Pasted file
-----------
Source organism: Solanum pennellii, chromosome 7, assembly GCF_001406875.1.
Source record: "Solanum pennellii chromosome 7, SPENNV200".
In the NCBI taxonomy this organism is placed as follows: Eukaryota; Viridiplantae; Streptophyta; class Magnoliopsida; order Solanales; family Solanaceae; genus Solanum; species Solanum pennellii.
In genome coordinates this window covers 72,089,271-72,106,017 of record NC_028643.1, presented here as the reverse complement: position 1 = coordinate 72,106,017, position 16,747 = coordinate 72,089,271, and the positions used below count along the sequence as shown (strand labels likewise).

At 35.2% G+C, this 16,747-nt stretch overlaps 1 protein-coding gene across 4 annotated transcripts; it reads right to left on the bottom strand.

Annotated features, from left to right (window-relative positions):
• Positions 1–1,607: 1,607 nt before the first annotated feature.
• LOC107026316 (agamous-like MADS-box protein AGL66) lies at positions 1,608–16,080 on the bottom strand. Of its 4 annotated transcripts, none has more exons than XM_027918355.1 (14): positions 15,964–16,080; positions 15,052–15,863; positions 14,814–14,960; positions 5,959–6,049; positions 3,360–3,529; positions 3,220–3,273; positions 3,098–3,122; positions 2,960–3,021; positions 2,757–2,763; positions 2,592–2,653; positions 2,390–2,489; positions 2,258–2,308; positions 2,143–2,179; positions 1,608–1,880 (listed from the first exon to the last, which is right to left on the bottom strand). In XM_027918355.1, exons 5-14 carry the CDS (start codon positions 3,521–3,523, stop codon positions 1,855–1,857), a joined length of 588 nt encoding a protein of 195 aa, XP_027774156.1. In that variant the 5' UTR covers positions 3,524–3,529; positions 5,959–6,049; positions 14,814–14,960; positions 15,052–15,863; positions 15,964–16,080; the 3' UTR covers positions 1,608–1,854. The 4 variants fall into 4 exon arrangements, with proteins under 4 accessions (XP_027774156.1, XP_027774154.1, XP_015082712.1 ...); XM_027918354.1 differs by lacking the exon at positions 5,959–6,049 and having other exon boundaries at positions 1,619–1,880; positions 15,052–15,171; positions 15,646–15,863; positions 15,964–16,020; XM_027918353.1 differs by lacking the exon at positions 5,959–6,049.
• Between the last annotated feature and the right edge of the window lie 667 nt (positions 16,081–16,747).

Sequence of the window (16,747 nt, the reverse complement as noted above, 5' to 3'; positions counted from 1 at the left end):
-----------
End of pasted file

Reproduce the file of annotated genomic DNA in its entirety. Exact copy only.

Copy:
Source organism: Solanum pennellii, chromosome 7, assembly GCF_001406875.1.
Source record: "Solanum pennellii chromosome 7, SPENNV200".
In the NCBI taxonomy this organism is placed as follows: Eukaryota; Viridiplantae; Streptophyta; class Magnoliopsida; order Solanales; family Solanaceae; genus Solanum; species Solanum pennellii.
In genome coordinates this window covers 72,089,271-72,106,017 of record NC_028643.1, presented here as the reverse complement: position 1 = coordinate 72,106,017, position 16,747 = coordinate 72,089,271, and the positions used below count along the sequence as shown (strand labels likewise).

At 35.2% G+C, this 16,747-nt stretch overlaps 1 protein-coding gene across 4 annotated transcripts; it reads right to left on the bottom strand.

Annotated features, from left to right (window-relative positions):
• Positions 1–1,607: 1,607 nt before the first annotated feature.
• LOC107026316 (agamous-like MADS-box protein AGL66) lies at positions 1,608–16,080 on the bottom strand. Of its 4 annotated transcripts, none has more exons than XM_027918355.1 (14): positions 15,964–16,080; positions 15,052–15,863; positions 14,814–14,960; positions 5,959–6,049; positions 3,360–3,529; positions 3,220–3,273; positions 3,098–3,122; positions 2,960–3,021; positions 2,757–2,763; positions 2,592–2,653; positions 2,390–2,489; positions 2,258–2,308; positions 2,143–2,179; positions 1,608–1,880 (listed from the first exon to the last, which is right to left on the bottom strand). In XM_027918355.1, exons 5-14 carry the CDS (start codon positions 3,521–3,523, stop codon positions 1,855–1,857), a joined length of 588 nt encoding a protein of 195 aa, XP_027774156.1. In that variant the 5' UTR covers positions 3,524–3,529; positions 5,959–6,049; positions 14,814–14,960; positions 15,052–15,863; positions 15,964–16,080; the 3' UTR covers positions 1,608–1,854. The 4 variants fall into 4 exon arrangements, with proteins under 4 accessions (XP_027774156.1, XP_027774154.1, XP_015082712.1 ...); XM_027918354.1 differs by lacking the exon at positions 5,959–6,049 and having other exon boundaries at positions 1,619–1,880; positions 15,052–15,171; positions 15,646–15,863; positions 15,964–16,020; XM_027918353.1 differs by lacking the exon at positions 5,959–6,049.
• Between the last annotated feature and the right edge of the window lie 667 nt (positions 16,081–16,747).

Sequence of the window (16,747 nt, the reverse complement as noted above, 5' to 3'; positions counted from 1 at the left end):